In a New York Times op-ed titled “Wikipedia’s Sexism toward Female Novelists,” writer Amanda Filipacchi notes she “JUST noticed something strange on Wikipedia.” No, it’s isn’t that the entry for No Country for Old Men is as long as some entries for certain countries. No, instead Filipacchi noticed that when searched Wikipedia for “American Novelists,” all female writers whose last names began with A or B were missing from the list. When she continued her investigation, Filipacchi found that such American treasures as Harper Lee, Anne Rice, and Amy Tan had recently been pushed into the subcategory of “American Women Novelists.” However, male novelists, “no matter how small or obscure,” were kept under “American Novelists.”
So why the forced gender segregation? According to a note at top of the page, Wikipedia’s list of American novelists was getting too long and it was therefore important that writers be put into subcategories whenever possible.
“It’s … things like this that make it harder and slower for women to gain equality in the literary world,” a frustrated Filipacchi writes.
Shortly after the op-ed was published, many of the “American Women Novelists” were restored to the “American Novelists” list, but in an op-ed published three days after the article charging Wikipedia with sexism, Filipacchi claimed editors responded by making certain alterations to her own Wikipedia page, such as removing links to outside sources and then putting up the banner marking the page as in need of “additional citations for verifications.”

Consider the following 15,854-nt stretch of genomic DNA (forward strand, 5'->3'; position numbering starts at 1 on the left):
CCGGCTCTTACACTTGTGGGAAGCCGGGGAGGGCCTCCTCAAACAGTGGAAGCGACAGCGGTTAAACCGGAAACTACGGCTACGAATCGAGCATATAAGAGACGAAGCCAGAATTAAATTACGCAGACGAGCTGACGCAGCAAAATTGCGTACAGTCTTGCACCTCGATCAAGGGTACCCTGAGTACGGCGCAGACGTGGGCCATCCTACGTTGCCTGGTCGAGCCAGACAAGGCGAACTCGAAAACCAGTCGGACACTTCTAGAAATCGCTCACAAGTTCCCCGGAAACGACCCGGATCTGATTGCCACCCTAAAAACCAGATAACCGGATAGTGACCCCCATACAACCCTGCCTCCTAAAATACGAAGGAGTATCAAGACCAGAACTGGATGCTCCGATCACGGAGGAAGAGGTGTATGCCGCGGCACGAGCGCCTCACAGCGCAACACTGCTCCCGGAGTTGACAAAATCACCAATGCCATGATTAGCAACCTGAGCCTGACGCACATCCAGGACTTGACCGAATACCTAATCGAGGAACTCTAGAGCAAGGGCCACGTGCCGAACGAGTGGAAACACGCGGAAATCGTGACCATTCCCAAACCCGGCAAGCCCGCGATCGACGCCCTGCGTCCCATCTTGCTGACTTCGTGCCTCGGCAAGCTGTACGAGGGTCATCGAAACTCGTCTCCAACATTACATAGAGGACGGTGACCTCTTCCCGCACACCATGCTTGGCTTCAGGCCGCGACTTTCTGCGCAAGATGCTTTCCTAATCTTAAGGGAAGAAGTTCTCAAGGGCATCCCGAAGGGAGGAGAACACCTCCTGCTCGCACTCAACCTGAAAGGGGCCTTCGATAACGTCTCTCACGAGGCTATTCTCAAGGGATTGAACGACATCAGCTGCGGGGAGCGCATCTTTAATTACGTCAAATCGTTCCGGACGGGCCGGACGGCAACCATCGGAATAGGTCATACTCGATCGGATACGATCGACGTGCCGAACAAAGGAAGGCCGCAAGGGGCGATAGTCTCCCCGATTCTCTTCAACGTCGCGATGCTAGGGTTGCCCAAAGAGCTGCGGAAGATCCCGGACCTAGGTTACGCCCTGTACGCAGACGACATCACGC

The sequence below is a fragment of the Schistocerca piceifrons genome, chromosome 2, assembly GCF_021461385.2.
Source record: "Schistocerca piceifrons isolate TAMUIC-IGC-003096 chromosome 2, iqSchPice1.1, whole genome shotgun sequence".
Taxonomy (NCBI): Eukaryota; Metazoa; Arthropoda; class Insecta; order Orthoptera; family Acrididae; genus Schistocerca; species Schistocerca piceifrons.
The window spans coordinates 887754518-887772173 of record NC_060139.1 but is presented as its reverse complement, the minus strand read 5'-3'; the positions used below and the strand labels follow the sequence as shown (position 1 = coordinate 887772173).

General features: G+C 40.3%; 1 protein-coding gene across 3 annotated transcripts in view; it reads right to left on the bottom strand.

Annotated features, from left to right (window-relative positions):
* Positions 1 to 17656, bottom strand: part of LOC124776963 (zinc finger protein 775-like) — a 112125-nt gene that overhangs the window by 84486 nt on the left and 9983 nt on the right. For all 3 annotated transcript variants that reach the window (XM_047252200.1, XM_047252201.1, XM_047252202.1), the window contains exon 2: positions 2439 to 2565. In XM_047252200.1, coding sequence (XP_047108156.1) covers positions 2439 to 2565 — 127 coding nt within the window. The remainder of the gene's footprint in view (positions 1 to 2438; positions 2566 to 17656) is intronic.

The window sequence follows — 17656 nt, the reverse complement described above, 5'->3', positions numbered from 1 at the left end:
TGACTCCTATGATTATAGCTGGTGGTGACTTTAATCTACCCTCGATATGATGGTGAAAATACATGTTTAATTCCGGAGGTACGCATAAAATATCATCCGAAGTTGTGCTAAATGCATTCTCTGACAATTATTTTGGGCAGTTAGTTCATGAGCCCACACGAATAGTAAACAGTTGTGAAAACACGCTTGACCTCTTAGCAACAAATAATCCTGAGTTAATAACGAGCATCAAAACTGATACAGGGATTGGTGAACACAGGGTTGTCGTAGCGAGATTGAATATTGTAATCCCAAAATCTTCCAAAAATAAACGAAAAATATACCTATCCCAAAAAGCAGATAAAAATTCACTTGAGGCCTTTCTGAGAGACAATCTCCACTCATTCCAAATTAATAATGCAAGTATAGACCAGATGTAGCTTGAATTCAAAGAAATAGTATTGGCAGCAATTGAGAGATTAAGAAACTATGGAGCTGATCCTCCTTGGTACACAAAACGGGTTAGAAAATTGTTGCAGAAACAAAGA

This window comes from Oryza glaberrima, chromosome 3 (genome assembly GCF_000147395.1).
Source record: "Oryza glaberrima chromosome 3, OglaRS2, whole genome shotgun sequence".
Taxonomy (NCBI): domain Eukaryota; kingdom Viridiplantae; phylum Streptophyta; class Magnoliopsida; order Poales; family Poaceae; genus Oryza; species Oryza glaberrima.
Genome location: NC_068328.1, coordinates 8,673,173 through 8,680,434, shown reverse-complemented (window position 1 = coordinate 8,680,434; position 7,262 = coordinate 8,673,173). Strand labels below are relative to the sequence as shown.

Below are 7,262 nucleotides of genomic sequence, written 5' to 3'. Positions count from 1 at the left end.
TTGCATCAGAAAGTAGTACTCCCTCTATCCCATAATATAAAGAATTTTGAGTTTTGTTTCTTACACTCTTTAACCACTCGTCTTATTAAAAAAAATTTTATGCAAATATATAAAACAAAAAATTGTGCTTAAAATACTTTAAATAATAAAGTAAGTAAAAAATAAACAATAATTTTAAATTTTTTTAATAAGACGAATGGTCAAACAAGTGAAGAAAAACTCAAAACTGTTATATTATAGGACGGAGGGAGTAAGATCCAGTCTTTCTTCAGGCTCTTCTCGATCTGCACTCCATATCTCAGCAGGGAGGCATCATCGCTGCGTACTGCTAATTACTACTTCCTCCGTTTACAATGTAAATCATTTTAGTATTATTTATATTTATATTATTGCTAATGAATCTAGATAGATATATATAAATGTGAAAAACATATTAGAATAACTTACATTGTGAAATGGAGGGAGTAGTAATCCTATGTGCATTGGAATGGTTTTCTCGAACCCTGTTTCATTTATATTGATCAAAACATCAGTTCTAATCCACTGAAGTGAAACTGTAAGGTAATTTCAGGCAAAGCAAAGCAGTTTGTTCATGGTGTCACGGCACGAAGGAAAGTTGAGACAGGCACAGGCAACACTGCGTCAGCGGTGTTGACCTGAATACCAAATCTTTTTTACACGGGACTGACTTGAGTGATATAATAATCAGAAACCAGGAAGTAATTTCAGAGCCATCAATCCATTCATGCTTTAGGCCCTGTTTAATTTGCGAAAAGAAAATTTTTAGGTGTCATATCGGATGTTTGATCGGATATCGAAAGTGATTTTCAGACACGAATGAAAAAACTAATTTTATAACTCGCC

Wikipedia’s backlash has seen its own backlash, and it appears as though Filipacchi’s page has been redeemed to a certain extent. As of April 29, the banner on Filipacchi’s page has been removed and some of the things she’d noticed had gone missing after the publication of her first article appear to be restored.
All’s well that ends well, right? Not quite. Obviously Wikipedia owes Filipacchi an apology for such a juvenile attack. However, does it owe an apology to those women novelists it pushed to the side?
Yes, I believe Wikipedia does owe an apology not only to women writers, but also its users. There is clearly no good reason to leave women off the general list. There seems plenty other, more relevant qualifications to require of the general list if Wikipedia wants it shortened. Why not do most famous authors and create separate categories such as “white authors” or “male authors” to take care of those that didn’t make it?
By leaving women off the list, Wikipedia has also let down its users. If someone searches for a list of “American novelists,” clearly they’re not looking for an abridged list. If the point of the page is to document American novelists, why not let it be long? If they wanted a solely list of women, they would have searched for women.
Wikipedia, by excluding women from this list, you not only hurt these women’s careers, but potentially obscured your users from some of the best books out there. I think you owe us an apology.